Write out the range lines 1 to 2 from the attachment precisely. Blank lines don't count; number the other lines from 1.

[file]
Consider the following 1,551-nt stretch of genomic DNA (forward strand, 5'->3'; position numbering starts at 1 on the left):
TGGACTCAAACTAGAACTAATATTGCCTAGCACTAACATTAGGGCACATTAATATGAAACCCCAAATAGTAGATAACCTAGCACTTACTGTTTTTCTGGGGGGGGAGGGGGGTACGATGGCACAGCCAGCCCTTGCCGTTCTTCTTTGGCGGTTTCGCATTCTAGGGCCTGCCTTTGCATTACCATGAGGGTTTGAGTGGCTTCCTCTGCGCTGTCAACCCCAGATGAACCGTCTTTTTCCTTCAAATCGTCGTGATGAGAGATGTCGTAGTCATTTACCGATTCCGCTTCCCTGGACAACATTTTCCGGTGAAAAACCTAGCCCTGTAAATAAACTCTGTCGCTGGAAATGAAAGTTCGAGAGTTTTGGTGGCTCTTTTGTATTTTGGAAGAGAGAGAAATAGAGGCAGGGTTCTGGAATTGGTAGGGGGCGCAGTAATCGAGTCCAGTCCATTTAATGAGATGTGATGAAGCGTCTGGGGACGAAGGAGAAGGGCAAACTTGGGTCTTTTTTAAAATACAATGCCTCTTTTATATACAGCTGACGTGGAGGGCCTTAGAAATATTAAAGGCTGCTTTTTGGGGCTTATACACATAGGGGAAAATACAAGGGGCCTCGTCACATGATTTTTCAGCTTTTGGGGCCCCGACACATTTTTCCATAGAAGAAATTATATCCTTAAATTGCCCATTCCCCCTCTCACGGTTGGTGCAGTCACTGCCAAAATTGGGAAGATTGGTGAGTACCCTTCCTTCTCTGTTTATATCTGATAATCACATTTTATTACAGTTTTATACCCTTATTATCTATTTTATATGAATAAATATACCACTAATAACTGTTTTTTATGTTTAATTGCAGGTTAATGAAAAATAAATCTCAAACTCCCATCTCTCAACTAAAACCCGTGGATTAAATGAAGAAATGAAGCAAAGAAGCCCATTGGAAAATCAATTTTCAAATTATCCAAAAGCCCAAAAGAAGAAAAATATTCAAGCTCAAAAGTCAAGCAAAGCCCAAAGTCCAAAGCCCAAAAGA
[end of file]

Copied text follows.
Consider the following 1,551-nt stretch of genomic DNA (forward strand, 5'->3'; position numbering starts at 1 on the left):
TGGACTCAAACTAGAACTAATATTGCCTAGCACTAACATTAGGGCACATTAATATGAAACCCCAAATAGTAGATAACCTAGCACTTACTGTTTTTCTGGGGGGGGAGGGGGGTACGATGGCACAGCCAGCCCTTGCCGTTCTTCTTTGGCGGTTTCGCATTCTAGGGCCTGCCTTTGCATTACCATGAGGGTTTGAGTGGCTTCCTCTGCGCTGTCAACCCCAGATGAACCGTCTTTTTCCTTCAAATCGTCGTGATGAGAGATGTCGTAGTCATTTACCGATTCCGCTTCCCTGGACAACATTTTCCGGTGAAAAACCTAGCCCTGTAAATAAACTCTGTCGCTGGAAATGAAAGTTCGAGAGTTTTGGTGGCTCTTTTGTATTTTGGAAGAGAGAGAAATAGAGGCAGGGTTCTGGAATTGGTAGGGGGCGCAGTAATCGAGTCCAGTCCATTTAATGAGATGTGATGAAGCGTCTGGGGACGAAGGAGAAGGGCAAACTTGGGTCTTTTTTAAAATACAATGCCTCTTTTATATACAGCTGACGTGGAGGGCCTTAGAAATATTAAAGGCTGCTTTTTGGGGCTTATACACATAGGGGAAAATACAAGGGGCCTCGTCACATGATTTTTCAGCTTTTGGGGCCCCGACACATTTTTCCATAGAAGAAATTATATCCTTAAATTGCCCATTCCCCCTCTCACGGTTGGTGCAGTCACTGCCAAAATTGGGAAGATTGGTGAGTACCCTTCCTTCTCTGTTTATATCTGATAATCACATTTTATTACAGTTTTATACCCTTATTATCTATTTTATATGAATAAATATACCACTAATAACTGTTTTTTATGTTTAATTGCAGGTTAATGAAAAATAAATCTCAAACTCCCATCTCTCAACTAAAACCCGTGGATTAAATGAAGAAATGAAGCAAAGAAGCCCATTGGAAAATCAATTTTCAAATTATCCAAAAGCCCAAAAGAAGAAAAATATTCAAGCTCAAAAGTCAAGCAAAGCCCAAAGTCCAAAGCCCAAAAGA